The music market actually works quite simple. Most engineers or studios get chosen by their track record. And ME’s always have some differences in their track records. An engineer who has a focus on natural sound and dynamics will probably be asked sooner to engineer a jazz recording. An ME who’s vision/focus is to use colouring to get to the desired (fat) sound will more likely be asked to master hip hop or other urban styles of music.
Of course, this is just an example, the market is much more complicated than that. An engineer needs to continually grow to expand his or her focus, vision and -technical- skills.
And besides, an engineer needs to have a wide profiling focus. Saying no to too many jobs isn’t gonna help your business to grow. And it’s just so much fun out there with all these different music styles and their spin-offs. Especially since the last 2 decades there is a lot going on in the music industry. A lot of those developments also apply to mastering.
Something that I regularly encounter is that the more specific the music genre, the more profiling is required from an engineer. In other words: a niche part of the market like jazz music asks for a very well skilled engineer, specialized in… jazz music.
Are you an engineer who works on 10+ jazz albums per month? You’re probably most likely to master more of that genre. The more you do it, the better you will get at it. There’s a word for it, let me think… Ah, yes: experience!
One thing connects all of us engineers. It’s our aim and commitment to make recordings sound as good as humanly possible. I say humanly on purpose, I’m convinced that only a human being is able to evaluate a recording and to do (or don’t do) the thing necessary to make it shine. Music is about connection between humans, no machine can be in charge of that.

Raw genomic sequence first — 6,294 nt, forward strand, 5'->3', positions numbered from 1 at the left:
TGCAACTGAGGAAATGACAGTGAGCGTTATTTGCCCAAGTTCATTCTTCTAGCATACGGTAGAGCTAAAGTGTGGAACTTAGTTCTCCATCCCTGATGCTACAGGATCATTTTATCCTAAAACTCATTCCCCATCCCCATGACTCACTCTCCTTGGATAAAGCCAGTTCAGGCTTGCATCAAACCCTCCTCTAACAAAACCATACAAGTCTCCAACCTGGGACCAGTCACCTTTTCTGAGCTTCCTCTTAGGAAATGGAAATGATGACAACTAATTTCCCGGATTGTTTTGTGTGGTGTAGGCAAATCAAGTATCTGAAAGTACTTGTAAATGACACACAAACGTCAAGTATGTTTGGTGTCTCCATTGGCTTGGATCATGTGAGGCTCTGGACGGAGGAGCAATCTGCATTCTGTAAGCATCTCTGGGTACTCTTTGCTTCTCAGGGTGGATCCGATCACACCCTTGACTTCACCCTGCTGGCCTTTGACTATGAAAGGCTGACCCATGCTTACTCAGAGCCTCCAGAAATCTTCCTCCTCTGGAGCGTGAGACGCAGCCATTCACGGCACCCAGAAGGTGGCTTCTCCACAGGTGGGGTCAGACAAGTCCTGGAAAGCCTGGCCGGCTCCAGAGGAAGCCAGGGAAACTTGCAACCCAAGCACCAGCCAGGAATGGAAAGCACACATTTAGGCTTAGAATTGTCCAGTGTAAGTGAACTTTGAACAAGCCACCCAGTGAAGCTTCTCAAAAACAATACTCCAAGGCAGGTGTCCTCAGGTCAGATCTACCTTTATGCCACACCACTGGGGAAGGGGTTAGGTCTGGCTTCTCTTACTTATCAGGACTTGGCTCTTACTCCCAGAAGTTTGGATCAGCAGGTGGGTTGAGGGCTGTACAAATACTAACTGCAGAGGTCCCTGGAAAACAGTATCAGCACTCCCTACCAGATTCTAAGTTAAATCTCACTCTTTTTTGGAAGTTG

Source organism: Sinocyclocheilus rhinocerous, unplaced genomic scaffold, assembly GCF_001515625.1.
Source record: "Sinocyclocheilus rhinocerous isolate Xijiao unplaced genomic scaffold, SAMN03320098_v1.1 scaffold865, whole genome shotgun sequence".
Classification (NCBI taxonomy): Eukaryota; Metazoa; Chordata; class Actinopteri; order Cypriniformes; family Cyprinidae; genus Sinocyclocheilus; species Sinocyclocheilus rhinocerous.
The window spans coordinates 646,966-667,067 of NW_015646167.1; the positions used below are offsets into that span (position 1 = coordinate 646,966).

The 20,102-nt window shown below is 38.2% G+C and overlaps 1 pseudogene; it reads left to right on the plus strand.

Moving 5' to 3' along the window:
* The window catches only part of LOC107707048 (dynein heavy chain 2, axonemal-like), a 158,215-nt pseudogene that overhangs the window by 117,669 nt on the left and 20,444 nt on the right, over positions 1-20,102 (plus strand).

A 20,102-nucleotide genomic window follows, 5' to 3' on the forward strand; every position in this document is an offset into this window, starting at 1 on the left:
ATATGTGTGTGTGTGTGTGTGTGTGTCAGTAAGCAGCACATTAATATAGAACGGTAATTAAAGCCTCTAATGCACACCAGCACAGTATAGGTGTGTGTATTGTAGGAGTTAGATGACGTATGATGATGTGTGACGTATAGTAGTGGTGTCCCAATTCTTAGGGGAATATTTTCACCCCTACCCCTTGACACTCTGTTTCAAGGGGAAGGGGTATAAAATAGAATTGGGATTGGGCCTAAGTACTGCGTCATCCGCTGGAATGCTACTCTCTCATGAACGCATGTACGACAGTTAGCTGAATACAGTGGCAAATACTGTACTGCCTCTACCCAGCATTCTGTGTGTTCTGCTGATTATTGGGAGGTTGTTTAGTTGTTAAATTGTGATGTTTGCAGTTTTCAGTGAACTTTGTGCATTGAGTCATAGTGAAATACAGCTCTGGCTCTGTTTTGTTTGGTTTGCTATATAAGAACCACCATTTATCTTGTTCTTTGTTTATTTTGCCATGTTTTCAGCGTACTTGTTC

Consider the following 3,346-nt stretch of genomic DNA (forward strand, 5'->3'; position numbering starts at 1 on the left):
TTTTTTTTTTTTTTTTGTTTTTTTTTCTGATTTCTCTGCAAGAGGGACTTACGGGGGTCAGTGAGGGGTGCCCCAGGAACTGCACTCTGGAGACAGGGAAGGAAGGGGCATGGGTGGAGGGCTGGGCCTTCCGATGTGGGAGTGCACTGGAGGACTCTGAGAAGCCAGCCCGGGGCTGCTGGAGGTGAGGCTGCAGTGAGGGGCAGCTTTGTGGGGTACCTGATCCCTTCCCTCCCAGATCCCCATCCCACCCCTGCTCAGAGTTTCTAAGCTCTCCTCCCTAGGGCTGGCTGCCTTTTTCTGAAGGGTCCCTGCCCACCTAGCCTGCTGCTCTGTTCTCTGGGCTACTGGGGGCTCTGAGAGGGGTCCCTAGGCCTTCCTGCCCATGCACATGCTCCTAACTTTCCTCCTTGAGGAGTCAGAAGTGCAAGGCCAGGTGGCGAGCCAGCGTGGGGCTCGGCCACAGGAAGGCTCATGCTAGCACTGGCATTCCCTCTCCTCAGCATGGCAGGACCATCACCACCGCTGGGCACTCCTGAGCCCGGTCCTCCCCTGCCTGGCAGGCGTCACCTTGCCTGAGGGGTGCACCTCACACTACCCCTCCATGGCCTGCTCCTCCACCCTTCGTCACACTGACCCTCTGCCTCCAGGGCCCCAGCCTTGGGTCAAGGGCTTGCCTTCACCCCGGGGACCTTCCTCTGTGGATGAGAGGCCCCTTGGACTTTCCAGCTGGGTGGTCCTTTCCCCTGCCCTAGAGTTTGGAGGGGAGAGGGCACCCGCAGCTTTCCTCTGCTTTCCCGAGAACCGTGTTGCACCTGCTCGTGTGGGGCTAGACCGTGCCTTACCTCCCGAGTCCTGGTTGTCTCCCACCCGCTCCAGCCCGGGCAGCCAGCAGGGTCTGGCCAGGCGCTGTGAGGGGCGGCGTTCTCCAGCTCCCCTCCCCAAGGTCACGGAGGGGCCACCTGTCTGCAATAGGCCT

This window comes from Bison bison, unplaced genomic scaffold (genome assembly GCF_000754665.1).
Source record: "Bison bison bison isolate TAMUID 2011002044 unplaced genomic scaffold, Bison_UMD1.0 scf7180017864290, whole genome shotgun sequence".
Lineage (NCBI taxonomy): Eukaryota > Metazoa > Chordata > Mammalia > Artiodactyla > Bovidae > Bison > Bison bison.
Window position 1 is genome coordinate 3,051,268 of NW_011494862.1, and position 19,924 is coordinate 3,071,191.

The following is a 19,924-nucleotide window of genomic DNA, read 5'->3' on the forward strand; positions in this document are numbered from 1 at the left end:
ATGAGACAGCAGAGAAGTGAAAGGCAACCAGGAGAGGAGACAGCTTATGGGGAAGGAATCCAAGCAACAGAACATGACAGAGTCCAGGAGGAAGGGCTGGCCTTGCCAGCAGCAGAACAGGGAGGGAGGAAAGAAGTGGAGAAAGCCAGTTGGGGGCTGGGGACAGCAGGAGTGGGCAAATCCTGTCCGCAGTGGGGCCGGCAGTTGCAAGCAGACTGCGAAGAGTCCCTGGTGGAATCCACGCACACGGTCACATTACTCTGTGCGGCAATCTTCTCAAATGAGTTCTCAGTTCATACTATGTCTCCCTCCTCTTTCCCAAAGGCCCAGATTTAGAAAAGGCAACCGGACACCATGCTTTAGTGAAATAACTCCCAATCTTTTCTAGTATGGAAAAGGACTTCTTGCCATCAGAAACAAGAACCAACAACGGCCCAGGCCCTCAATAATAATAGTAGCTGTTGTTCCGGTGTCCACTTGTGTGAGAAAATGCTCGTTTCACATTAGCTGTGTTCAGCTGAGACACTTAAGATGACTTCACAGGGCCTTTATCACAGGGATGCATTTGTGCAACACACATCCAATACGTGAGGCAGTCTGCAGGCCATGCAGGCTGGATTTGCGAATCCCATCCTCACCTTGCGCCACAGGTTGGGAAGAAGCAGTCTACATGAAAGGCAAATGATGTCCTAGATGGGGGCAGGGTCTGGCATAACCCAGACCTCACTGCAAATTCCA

We’re a bunch of audio nerds and we’re damn proud of it!
Why is it that some recordings are so good, so engaging and so intense? The short answer: those recordings tell a story.
Well, this concludes my final column of this decade. Let's head into the roaring twenties!
But since every short answer has its longer version, I give you the long answer in this column. The long answer as to why some records are so darn good.
To answer this question we should ask ourselves another question first: why would an artist or band want to record an album or EP anyway? Imagine a starting band. All members of the band practice for hours a day and together they write some beautiful songs in their too small rehearsal space, accompanied by that typical sweaty band odor. But beware: there’s something beautiful happening here!
After three months the doors of the rehearsal space open and we're about to witness the birth of 12 rock songs. Twelve pieces of music about love, happiness and grief including head and tail and some power riffs. And of course: those songs are asking to be recorded, mixed, mastered and released into the great wide open!